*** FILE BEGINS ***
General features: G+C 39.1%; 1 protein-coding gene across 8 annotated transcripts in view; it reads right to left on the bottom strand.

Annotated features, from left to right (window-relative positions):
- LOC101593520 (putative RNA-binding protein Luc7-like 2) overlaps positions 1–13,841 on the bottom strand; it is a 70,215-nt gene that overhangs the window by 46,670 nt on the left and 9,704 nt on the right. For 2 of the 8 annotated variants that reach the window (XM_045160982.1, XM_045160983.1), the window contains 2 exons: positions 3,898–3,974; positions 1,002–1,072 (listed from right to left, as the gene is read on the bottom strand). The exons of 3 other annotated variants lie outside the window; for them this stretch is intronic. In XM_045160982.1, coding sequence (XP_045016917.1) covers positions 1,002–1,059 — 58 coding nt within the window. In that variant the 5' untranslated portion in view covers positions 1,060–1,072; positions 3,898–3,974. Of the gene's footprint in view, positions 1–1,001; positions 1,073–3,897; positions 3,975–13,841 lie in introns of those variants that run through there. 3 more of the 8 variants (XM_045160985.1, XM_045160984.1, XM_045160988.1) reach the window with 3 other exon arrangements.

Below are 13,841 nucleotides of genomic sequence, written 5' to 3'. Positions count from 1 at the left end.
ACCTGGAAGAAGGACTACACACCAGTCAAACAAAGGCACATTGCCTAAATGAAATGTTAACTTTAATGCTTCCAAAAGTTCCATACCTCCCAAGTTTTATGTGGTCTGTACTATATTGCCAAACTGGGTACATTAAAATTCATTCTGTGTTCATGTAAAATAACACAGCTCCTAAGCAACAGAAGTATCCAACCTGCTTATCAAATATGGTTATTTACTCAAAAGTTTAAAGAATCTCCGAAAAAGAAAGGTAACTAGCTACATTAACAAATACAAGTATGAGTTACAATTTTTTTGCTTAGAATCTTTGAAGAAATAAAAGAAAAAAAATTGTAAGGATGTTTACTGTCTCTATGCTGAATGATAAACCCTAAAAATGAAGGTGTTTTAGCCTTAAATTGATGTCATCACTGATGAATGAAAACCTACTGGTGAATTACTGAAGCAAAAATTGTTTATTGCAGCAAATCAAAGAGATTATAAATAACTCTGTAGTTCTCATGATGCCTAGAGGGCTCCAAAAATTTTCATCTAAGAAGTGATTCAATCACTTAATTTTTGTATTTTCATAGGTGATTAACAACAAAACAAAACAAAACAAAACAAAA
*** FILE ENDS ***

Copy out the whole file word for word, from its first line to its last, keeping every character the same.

General features: G+C 39.1%; 1 protein-coding gene across 8 annotated transcripts in view; it reads right to left on the bottom strand.

Annotated features, from left to right (window-relative positions):
- LOC101593520 (putative RNA-binding protein Luc7-like 2) overlaps positions 1–13,841 on the bottom strand; it is a 70,215-nt gene that overhangs the window by 46,670 nt on the left and 9,704 nt on the right. For 2 of the 8 annotated variants that reach the window (XM_045160982.1, XM_045160983.1), the window contains 2 exons: positions 3,898–3,974; positions 1,002–1,072 (listed from right to left, as the gene is read on the bottom strand). The exons of 3 other annotated variants lie outside the window; for them this stretch is intronic. In XM_045160982.1, coding sequence (XP_045016917.1) covers positions 1,002–1,059 — 58 coding nt within the window. In that variant the 5' untranslated portion in view covers positions 1,060–1,072; positions 3,898–3,974. Of the gene's footprint in view, positions 1–1,001; positions 1,073–3,897; positions 3,975–13,841 lie in introns of those variants that run through there. 3 more of the 8 variants (XM_045160985.1, XM_045160984.1, XM_045160988.1) reach the window with 3 other exon arrangements.

Below are 13,841 nucleotides of genomic sequence, written 5' to 3'. Positions count from 1 at the left end.
ACCTGGAAGAAGGACTACACACCAGTCAAACAAAGGCACATTGCCTAAATGAAATGTTAACTTTAATGCTTCCAAAAGTTCCATACCTCCCAAGTTTTATGTGGTCTGTACTATATTGCCAAACTGGGTACATTAAAATTCATTCTGTGTTCATGTAAAATAACACAGCTCCTAAGCAACAGAAGTATCCAACCTGCTTATCAAATATGGTTATTTACTCAAAAGTTTAAAGAATCTCCGAAAAAGAAAGGTAACTAGCTACATTAACAAATACAAGTATGAGTTACAATTTTTTTGCTTAGAATCTTTGAAGAAATAAAAGAAAAAAAATTGTAAGGATGTTTACTGTCTCTATGCTGAATGATAAACCCTAAAAATGAAGGTGTTTTAGCCTTAAATTGATGTCATCACTGATGAATGAAAACCTACTGGTGAATTACTGAAGCAAAAATTGTTTATTGCAGCAAATCAAAGAGATTATAAATAACTCTGTAGTTCTCATGATGCCTAGAGGGCTCCAAAAATTTTCATCTAAGAAGTGATTCAATCACTTAATTTTTGTATTTTCATAGGTGATTAACAACAAAACAAAACAAAACAAAACAAAA